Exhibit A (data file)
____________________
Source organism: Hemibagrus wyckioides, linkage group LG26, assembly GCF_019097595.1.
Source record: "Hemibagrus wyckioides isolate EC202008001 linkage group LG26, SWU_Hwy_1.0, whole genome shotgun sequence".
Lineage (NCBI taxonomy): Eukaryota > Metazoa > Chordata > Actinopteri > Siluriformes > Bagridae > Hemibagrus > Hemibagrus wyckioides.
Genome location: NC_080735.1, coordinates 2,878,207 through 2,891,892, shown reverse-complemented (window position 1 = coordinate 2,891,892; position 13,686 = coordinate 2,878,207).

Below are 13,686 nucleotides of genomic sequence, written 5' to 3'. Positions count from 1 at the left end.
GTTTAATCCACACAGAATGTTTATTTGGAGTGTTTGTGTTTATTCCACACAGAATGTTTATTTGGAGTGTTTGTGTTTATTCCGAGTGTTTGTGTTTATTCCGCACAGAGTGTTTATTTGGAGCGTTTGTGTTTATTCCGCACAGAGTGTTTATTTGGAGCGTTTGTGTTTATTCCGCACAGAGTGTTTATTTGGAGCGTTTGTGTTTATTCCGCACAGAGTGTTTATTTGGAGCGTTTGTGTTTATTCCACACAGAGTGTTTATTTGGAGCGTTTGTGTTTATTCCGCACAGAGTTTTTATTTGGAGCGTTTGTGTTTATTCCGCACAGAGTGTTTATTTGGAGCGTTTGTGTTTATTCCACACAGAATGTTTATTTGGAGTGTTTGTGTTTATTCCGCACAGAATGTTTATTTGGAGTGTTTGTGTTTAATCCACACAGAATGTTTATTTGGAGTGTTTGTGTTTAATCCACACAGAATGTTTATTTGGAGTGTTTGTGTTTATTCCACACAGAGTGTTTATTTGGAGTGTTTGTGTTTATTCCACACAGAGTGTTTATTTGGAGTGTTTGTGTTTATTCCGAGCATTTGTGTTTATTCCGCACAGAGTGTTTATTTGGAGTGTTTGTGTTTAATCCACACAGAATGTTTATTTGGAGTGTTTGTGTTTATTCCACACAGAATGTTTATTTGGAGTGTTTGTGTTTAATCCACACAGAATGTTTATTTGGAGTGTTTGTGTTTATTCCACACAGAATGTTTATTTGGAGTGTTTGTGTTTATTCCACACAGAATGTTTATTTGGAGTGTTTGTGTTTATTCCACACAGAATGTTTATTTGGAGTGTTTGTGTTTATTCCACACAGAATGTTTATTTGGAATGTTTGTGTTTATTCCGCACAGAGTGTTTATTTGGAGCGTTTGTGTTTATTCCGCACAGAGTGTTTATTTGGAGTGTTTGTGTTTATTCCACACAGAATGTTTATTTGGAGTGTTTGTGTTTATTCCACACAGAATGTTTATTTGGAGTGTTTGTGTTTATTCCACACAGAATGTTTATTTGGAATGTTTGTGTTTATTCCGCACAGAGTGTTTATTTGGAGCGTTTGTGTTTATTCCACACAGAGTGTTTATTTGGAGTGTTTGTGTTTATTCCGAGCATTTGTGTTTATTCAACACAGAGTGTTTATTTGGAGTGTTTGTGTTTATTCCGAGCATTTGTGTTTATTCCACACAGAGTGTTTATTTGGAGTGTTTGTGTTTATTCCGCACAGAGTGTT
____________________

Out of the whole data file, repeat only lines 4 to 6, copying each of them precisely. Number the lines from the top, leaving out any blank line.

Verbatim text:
Genome location: NC_080735.1, coordinates 2,878,207 through 2,891,892, shown reverse-complemented (window position 1 = coordinate 2,891,892; position 13,686 = coordinate 2,878,207).

Below are 13,686 nucleotides of genomic sequence, written 5' to 3'. Positions count from 1 at the left end.
GTTTAATCCACACAGAATGTTTATTTGGAGTGTTTGTGTTTATTCCACACAGAATGTTTATTTGGAGTGTTTGTGTTTATTCCGAGTGTTTGTGTTTATTCCGCACAGAGTGTTTATTTGGAGCGTTTGTGTTTATTCCGCACAGAGTGTTTATTTGGAGCGTTTGTGTTTATTCCGCACAGAGTGTTTATTTGGAGCGTTTGTGTTTATTCCGCACAGAGTGTTTATTTGGAGCGTTTGTGTTTATTCCACACAGAGTGTTTATTTGGAGCGTTTGTGTTTATTCCGCACAGAGTTTTTATTTGGAGCGTTTGTGTTTATTCCGCACAGAGTGTTTATTTGGAGCGTTTGTGTTTATTCCACACAGAATGTTTATTTGGAGTGTTTGTGTTTATTCCGCACAGAATGTTTATTTGGAGTGTTTGTGTTTAATCCACACAGAATGTTTATTTGGAGTGTTTGTGTTTAATCCACACAGAATGTTTATTTGGAGTGTTTGTGTTTATTCCACACAGAGTGTTTATTTGGAGTGTTTGTGTTTATTCCACACAGAGTGTTTATTTGGAGTGTTTGTGTTTATTCCGAGCATTTGTGTTTATTCCGCACAGAGTGTTTATTTGGAGTGTTTGTGTTTAATCCACACAGAATGTTTATTTGGAGTGTTTGTGTTTATTCCACACAGAATGTTTATTTGGAGTGTTTGTGTTTAATCCACACAGAATGTTTATTTGGAGTGTTTGTGTTTATTCCACACAGAATGTTTATTTGGAGTGTTTGTGTTTATTCCACACAGAATGTTTATTTGGAGTGTTTGTGTTTATTCCACACAGAATGTTTATTTGGAGTGTTTGTGTTTATTCCACACAGAATGTTTATTTGGAATGTTTGTGTTTATTCCGCACAGAGTGTTTATTTGGAGCGTTTGTGTTTATTCCGCACAGAGTGTTTATTTGGAGTGTTTGTGTTTATTCCACACAGAATGTTTATTTGGAGTGTTTGTGTTTATTCCACACAGAATGTTTATTTGGAGTGTTTGTGTTTATTCCACACAGAATGTTTATTTGGAATGTTTGTGTTTATTCCGCACAGAGTGTTTATTTGGAGCGTTTGTGTTTATTCCACACAGAGTGTTTATTTGGAGTGTTTGTGTTTATTCCGAGCATTTGTGTTTATTCAACACAGAGTGTTTATTTGGAGTGTTTGTGTTTATTCCGAGCATTTGTGTTTATTCCACACAGAGTGTTTATTTGGAGTGTTTGTGTTTATTCCGCACAGAGTGTT